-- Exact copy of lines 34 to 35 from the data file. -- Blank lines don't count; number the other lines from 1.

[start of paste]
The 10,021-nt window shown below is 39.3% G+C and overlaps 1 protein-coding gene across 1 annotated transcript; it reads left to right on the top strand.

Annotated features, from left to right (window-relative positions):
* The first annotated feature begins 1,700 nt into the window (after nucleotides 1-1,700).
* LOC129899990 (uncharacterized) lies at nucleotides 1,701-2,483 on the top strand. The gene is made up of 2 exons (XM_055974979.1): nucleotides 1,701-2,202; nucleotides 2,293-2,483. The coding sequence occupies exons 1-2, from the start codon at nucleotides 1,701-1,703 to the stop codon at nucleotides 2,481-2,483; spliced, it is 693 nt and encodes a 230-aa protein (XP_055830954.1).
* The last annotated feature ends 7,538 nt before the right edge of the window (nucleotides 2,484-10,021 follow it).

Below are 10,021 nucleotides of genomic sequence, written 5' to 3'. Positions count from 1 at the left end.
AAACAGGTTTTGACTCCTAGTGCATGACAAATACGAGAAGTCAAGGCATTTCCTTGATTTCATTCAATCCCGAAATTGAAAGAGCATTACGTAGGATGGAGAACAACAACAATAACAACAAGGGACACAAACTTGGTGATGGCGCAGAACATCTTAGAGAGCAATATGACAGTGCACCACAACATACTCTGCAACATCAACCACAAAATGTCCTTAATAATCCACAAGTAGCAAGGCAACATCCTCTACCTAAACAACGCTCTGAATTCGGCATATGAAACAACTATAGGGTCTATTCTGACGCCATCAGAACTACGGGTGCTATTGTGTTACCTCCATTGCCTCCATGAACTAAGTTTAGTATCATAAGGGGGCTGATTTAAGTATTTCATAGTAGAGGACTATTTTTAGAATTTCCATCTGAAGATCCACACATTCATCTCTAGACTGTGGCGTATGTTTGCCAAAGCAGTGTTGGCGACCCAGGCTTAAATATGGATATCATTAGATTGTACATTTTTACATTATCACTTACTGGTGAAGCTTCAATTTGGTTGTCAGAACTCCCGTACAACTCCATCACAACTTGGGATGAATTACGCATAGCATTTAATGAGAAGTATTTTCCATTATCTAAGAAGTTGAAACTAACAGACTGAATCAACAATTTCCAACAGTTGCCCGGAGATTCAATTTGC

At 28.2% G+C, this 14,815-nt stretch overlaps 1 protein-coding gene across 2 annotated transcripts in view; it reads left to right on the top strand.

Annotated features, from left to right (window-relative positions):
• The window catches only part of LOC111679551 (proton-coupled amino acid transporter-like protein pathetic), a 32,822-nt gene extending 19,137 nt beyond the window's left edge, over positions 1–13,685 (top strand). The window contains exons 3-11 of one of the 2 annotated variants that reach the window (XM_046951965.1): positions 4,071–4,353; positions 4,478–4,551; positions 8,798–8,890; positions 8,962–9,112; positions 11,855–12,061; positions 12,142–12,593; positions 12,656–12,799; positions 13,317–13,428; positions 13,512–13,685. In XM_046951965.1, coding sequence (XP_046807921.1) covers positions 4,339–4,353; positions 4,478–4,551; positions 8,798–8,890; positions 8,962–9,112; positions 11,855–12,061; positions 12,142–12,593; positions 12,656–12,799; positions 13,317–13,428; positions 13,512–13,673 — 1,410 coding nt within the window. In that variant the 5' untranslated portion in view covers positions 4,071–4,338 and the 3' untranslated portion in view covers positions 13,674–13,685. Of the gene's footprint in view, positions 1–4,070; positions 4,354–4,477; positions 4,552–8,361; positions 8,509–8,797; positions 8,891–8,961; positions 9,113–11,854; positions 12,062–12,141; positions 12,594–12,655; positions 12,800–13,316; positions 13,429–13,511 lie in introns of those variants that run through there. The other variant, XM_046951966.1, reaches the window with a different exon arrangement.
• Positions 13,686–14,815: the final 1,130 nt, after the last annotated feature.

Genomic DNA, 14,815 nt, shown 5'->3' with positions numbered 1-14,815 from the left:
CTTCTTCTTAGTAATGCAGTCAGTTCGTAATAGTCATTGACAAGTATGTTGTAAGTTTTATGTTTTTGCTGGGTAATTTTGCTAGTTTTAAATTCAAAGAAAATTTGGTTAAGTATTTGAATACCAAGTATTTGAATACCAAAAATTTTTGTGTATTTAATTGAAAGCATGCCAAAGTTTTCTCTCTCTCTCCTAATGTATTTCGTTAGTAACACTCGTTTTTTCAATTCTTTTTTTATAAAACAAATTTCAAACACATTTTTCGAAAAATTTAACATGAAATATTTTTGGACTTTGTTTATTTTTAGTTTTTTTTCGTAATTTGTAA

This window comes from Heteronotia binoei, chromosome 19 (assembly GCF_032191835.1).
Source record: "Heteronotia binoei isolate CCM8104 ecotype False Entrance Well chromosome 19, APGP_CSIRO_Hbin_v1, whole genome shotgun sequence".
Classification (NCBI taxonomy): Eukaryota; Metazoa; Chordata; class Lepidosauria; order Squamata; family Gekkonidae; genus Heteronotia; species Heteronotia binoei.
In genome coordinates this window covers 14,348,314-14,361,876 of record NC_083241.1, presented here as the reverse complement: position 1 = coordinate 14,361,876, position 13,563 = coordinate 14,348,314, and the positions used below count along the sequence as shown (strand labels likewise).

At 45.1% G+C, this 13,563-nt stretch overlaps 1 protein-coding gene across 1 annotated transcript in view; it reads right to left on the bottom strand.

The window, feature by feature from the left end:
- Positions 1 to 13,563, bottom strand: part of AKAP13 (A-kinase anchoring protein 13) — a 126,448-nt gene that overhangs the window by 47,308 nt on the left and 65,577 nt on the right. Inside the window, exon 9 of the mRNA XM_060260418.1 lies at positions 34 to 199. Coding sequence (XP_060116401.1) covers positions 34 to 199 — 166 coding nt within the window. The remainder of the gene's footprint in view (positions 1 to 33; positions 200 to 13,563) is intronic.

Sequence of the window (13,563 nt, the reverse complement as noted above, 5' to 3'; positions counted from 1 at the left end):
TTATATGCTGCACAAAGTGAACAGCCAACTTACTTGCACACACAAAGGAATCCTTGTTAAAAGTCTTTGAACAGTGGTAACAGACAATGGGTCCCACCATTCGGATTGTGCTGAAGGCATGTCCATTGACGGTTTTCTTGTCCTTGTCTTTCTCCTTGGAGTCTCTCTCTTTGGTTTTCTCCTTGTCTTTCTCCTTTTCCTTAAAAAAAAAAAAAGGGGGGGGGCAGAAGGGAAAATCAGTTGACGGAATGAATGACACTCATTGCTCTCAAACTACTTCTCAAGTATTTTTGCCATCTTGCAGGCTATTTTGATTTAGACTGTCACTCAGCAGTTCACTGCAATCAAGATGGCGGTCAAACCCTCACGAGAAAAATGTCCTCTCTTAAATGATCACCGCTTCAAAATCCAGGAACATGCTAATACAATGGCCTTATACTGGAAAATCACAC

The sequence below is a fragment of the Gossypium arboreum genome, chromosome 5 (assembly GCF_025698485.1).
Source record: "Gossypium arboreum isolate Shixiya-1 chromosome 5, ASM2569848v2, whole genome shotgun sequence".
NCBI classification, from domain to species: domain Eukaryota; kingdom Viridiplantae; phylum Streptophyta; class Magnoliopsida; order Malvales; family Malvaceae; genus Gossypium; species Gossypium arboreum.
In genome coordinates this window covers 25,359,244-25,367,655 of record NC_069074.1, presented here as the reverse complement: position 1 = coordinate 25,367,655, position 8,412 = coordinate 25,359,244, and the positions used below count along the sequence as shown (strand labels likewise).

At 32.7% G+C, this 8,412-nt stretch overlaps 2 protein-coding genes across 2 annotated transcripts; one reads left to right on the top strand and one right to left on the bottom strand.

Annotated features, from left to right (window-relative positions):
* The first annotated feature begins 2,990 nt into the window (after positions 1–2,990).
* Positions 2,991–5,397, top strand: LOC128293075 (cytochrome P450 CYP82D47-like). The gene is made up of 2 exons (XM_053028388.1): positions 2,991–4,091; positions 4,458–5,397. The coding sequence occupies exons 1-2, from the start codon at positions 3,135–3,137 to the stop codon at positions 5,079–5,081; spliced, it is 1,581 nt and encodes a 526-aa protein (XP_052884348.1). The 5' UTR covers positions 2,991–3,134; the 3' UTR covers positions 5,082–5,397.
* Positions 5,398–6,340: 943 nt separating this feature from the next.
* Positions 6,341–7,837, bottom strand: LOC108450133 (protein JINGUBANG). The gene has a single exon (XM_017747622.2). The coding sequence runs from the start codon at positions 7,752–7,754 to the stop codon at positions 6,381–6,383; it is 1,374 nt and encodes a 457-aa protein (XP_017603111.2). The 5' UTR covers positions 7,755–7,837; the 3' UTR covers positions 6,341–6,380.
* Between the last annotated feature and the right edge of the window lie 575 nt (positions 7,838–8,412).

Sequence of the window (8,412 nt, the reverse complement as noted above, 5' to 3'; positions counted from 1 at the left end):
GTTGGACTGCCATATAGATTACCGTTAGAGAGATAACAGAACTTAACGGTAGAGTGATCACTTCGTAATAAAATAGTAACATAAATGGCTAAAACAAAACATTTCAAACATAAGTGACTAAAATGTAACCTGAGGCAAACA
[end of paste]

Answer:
Sequence of the window (8,412 nt, the reverse complement as noted above, 5' to 3'; positions counted from 1 at the left end):
GTTGGACTGCCATATAGATTACCGTTAGAGAGATAACAGAACTTAACGGTAGAGTGATCACTTCGTAATAAAATAGTAACATAAATGGCTAAAACAAAACATTTCAAACATAAGTGACTAAAATGTAACCTGAGGCAAACA